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Gran Torino - grantorinoProg CD (album) cover


Gran Torino


Heavy Prog

3.52 | 32 ratings

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Andy Webb
Special Collaborator
Retired Admin
3 stars I have to say whenever I see the physical word 'prog' in a band's name, album title, or song title I start to get a little worried. So when I first spun Italian newbies Gran Torino's debut grantorinoProg, you can imagine my trepidation. Any band who acknowledges the fact that their music is 'prog' in such a flamboyant manner is bound to be a little on the pretentious side. And such is the case with Gran Torino's debut. Now don't get me wrong, the band's combination of the classic Hammond and other keyboard noodling with guitar riffs and solos makes for a wonderful and very well crafted heavy prog album, but the general atmosphere of 'hey guys, we're a prog band!' is a bit disquieting. Unnecessary time changes, typical 'prog' instrumental flourishes ' la Rush and Led Zeppelin, a general air of virtuosity and other very typical prog qualities are present on the album and, while of course this is in no way a bad thing, make the album generally fall into the dome of mediocrity.

The Italian quartet's sound can best be described as a Led Zepellinian hard rock mixed with a Rush-inspired progressive outlook with an Atomic Rooster and Deep Purple based melody section. Now of course the whole thing is instrumental, so you can expect plenty of room for the four guys to noodle around their instruments in interesting ways. The instrumental voicings understandably aren't gracefully Baroque or musically intense, but the harmony between the blocky Hammond riffs, guitar lines, bass beats, and drumming make for a nice vintage twang. While when the keyboardist switches from Hammond to whatever else he uses isn't the greatest sound the band could conjure up, the guys are no strangers of whipping out a nice instrumental jam session.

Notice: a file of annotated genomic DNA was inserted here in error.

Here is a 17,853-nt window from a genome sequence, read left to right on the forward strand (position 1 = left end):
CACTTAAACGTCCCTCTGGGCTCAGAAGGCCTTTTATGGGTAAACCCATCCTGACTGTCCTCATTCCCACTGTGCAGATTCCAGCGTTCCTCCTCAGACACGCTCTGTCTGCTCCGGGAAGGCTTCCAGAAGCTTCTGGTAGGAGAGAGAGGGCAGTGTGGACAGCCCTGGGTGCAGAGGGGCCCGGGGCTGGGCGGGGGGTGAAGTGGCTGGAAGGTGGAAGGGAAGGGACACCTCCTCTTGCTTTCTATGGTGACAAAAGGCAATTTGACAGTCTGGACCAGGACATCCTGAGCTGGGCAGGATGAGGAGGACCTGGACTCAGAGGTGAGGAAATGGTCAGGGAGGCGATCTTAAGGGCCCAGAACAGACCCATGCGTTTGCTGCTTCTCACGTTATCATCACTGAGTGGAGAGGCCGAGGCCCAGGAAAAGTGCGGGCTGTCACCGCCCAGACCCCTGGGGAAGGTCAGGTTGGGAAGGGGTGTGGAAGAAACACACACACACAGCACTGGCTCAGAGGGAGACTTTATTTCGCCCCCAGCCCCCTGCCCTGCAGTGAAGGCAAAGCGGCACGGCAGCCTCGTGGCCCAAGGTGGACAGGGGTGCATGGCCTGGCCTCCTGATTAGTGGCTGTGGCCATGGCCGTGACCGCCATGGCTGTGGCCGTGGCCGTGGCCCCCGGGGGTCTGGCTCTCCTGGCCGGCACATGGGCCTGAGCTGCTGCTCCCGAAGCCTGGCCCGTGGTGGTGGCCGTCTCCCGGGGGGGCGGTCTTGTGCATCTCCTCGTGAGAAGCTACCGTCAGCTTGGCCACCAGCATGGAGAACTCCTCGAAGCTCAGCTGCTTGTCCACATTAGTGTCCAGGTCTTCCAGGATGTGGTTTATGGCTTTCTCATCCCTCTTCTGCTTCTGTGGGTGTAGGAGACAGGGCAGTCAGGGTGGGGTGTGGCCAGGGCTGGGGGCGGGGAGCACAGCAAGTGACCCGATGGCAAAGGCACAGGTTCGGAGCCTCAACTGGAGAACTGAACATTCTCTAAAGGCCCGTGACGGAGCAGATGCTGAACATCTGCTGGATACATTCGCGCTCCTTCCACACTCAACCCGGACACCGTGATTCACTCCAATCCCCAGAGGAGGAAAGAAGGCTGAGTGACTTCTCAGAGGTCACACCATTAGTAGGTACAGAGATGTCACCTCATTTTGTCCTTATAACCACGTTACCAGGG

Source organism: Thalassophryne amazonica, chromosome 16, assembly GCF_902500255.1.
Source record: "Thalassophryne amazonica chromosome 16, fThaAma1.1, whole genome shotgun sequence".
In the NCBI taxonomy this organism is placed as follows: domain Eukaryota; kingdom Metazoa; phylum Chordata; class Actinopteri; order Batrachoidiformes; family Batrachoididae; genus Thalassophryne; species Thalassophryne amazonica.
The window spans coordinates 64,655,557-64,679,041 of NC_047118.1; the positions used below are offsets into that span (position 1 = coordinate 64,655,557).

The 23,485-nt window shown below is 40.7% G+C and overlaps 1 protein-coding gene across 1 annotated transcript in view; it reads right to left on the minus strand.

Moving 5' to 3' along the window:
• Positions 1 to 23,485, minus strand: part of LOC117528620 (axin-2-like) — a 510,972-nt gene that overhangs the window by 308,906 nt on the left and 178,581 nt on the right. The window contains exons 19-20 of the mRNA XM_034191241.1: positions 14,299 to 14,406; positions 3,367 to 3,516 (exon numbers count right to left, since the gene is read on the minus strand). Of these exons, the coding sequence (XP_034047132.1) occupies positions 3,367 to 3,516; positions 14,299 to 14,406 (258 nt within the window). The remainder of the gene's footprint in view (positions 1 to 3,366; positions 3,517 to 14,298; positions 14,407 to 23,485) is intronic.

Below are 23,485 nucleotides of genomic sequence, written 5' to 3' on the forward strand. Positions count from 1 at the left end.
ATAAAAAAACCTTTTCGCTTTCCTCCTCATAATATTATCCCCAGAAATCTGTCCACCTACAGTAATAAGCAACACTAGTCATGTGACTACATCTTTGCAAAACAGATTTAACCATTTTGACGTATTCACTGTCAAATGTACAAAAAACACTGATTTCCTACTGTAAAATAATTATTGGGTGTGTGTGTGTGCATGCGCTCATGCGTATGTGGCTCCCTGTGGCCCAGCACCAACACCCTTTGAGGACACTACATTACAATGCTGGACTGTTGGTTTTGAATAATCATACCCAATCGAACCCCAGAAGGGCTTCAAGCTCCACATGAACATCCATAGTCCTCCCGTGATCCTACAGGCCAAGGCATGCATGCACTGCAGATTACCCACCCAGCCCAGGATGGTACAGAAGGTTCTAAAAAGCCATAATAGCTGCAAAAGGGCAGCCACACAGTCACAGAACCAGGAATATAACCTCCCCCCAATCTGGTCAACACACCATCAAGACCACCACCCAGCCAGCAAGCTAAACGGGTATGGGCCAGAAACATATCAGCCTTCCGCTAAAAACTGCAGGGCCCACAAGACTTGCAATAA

Admittedly the album isn't the most breathtaking progressive offering to date, the boys from Gran Torino have produced a high quality and overall well-presented album to the progressive community. The compositions are tight and well-formed, with the copious amounts of wiggle room apparent in the obvious jam-like feel that permeates the album. The musicianship and timing could be improved in places, but overall the balance of virtuosity and keeping the compositions compositions is well-performed. The 40-something minute album can seem to drag on a bit with the rather repetitive structures of the songs (or lack thereof), but overall this album is a good release from the great Galileo Records. 3 stars.

Andy Webb | 3/5 |


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